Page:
My heart breaks a little when looking at the damage done to Chestnut Street by the vandals. What happened to poor George Floyd is even more heartbreaking. Something in the lyric of “Where Have All the Flowers Gone?” haunts me today— the line about “when will we ever learn?”…
But when it comes to destruction— don’t you know you can count me OUT (in) OUT…
The Philly riots of the summer of 1968 were just one chapter in a long history of racial injustice protests in the city of Eagles, and they were my first local introduction to the concept of peripheral looting and destruction.
They were based in universal anger over the assassination of the Rev. Martin Luther King. The anger was justified, the looting and burning were not.
Now here we are, 52 years later, and it’s happening again. How is it we failed to learn yet again?
The Eagles were lucky— the summer of ’68 burned on but fizzled out by the time September’s season opener came around.
In the United States, it had already been a year of turbulence, social unrest and mayhem, including the assassinations of the Rev. Martin Luther King Jr. in April and Robert Kennedy in June. Despite the racial conflict roiling the nation, African-Americans in sports were enjoying a banner year. Many of them also had a political awakening.
It was the year when Arthur Ashe became the first black man to win a major tennis title, at the U.S. Open. It was the year when Boston Celtics player-coach Bill Russell, one of the most influential athlete activists ever, became the first black head coach of a major American pro team to win a championship. It was the year when St. Louis pitcher Bob Gibson compartmentalized his grief over the assassination of King — “the one man in my lifetime who had been able to capture the public’s attention about racial injustice” — and put together the most dominant pitching season in baseball history. It was the year when Detroit outfielder Willie Horton, who, in 1967, walked the Motor City streets wearing his uniform and trying to persuade rioters to stop the violence, helped lead the Tigers to a Game 7 World Series victory over Gibson’s Cardinals. That championship did a lot for the city’s post-riot healing.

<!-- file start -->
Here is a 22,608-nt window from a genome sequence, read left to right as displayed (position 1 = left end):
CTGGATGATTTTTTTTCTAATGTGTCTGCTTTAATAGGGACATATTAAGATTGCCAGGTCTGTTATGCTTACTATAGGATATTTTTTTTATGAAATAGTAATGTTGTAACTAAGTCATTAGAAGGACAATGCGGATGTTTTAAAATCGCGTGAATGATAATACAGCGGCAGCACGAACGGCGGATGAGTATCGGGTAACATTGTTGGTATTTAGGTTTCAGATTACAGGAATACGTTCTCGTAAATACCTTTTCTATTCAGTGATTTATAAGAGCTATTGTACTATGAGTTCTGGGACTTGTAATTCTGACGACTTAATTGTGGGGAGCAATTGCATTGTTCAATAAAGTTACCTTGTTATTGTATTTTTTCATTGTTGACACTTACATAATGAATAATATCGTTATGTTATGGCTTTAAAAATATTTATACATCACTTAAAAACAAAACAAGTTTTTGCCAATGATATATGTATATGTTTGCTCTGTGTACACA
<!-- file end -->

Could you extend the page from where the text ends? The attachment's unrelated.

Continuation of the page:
It was also Muhammad Ali’s first full year in boxing exile for his opposition to the Vietnam War. But in Mexico City, the drama reached a climax.
Kareem Abdul-Jabbar, then named Lew Alcindor, boycotted the Olympics because of inequality at home. John Carlos and Tommie Smith raised black fists in protest on the medal stand and were ejected from the Games. Amid the upheaval, Bob Beamon set a long-jump world record that would last nearly 23 years. And on the last day in Mexico City, George Foreman won a gold medal heavyweight bout against Soviet boxer Ionas Chepulis dubbed the “Cold War clash.”
To celebrate, Foreman gripped a small American flag and ran around the ring. Some were offended, considering it a rebuke to Carlos and Smith. Others saw Foreman’s act as a welcome counterbalance to Carlos and Smith. Foreman just wanted to show that he was happy and American.
“It wasn’t that deep,” Spencer Haywood said of Foreman, whom he had befriended while they “ate up all the food every day” at the Olympic Village. “He was just proud. But that’s where we were in America. It was just a damn crazy year, you know what I’m saying?”